What do you mean by God not having any "human" traits? Is there any point of empathy between God and man at all? is it possible that man's traits a watered-down version of God's traits? Is there any use for a god that has nothing in common with his creation? can an artist create any work of art that is not whatsoever derived at least in SOME part from his being? etc...
    "Hey Capa -- We're only stardust." ~ "Sunshine"

    “Pleasure to me is wonder—the unexplored, the unexpected, the thing that is hidden and the changeless thing that lurks behind superficial mutability. To trace the remote in the immediate; the eternal in the ephemeral; the past in the present; the infinite in the finite; these are to me the springs of delight and beauty.” ~ H.P. Lovecraft

  5. #35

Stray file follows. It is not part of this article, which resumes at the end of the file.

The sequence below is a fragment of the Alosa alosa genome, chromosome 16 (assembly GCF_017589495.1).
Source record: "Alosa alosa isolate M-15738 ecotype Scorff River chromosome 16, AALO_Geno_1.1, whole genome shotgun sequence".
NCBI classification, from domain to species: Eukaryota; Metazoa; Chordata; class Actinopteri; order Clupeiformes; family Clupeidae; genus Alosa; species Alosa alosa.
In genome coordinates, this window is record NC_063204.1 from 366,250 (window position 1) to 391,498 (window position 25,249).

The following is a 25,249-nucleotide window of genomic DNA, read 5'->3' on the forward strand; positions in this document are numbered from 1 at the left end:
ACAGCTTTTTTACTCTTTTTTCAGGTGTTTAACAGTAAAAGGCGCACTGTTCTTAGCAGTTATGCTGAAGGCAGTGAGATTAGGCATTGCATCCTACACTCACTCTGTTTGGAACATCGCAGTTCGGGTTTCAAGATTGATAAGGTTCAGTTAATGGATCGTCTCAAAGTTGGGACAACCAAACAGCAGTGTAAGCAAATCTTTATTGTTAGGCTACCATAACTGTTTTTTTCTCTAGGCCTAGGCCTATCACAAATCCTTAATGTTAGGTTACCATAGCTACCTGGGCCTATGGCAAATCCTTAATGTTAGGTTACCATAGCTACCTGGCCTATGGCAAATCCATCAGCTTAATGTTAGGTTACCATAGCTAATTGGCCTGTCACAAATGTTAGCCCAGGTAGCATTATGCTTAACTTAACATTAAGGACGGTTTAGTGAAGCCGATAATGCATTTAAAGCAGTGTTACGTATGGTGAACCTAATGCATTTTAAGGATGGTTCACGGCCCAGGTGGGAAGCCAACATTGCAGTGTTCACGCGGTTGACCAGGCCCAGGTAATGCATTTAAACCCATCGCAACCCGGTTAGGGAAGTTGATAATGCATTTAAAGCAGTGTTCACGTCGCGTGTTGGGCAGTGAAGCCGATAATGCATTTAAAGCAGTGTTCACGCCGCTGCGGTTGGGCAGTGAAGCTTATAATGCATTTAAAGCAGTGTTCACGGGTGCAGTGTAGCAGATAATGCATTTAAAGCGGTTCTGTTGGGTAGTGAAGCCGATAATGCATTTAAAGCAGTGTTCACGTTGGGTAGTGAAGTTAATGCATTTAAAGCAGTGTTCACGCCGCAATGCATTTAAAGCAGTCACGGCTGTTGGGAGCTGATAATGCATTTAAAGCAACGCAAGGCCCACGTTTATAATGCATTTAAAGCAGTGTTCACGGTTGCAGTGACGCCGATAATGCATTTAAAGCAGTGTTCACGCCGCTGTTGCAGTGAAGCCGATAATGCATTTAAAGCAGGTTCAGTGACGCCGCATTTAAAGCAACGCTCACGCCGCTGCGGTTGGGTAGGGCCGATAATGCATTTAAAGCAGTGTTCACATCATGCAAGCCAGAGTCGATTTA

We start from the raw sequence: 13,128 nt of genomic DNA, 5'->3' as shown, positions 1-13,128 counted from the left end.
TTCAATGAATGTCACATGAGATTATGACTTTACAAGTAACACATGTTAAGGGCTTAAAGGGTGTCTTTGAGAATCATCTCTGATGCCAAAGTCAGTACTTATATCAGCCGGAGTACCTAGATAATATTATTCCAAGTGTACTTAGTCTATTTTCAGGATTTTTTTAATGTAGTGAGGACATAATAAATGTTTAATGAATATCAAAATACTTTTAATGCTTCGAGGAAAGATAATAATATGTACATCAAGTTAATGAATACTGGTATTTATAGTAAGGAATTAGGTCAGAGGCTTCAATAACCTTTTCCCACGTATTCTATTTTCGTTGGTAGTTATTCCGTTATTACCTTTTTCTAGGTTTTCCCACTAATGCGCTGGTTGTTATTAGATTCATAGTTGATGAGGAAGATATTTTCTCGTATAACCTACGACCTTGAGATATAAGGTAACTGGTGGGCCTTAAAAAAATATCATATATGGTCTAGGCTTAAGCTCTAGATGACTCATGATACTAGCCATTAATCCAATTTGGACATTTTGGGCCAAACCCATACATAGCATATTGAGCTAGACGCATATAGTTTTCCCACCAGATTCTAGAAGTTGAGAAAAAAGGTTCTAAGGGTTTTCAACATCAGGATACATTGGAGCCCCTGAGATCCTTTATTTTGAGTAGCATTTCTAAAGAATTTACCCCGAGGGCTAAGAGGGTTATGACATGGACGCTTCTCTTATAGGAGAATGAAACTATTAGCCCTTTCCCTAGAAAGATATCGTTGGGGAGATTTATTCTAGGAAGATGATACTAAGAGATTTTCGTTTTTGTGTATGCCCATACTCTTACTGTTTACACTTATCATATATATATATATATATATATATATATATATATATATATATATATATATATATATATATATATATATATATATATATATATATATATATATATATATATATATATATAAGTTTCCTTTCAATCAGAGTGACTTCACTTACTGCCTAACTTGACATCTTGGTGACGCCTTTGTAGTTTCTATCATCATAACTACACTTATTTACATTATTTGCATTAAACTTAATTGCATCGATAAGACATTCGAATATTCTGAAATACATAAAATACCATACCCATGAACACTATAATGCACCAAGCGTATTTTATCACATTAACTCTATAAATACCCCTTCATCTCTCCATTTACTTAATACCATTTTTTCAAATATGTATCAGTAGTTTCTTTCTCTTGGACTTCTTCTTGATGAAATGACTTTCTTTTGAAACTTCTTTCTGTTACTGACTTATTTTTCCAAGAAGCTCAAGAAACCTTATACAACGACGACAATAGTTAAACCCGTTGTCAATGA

Tenured roisterer SolitaryWalker's Avatar
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    No, an artist can't make anything like God. Because again, whatever an artist has in his imagination was inspired by something that he once had in his senses.

    God could not have been in his senses because God is infinite. Basically, a theist could receive great gratification from prayer, yet the feeling he experiences could be experienced by an atheist in other activities. I think that there is this infinite God, but the way we experience him is filtered through our Earthly perceptions.
    "Do not argue with an idiot. They drag you down to their level and beat you with experience." -- Mark Twain

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  6. #36
    @.~*virinaĉo*~.@ Totenkindly's Avatar
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    Quote Originally Posted by BlueWing View Post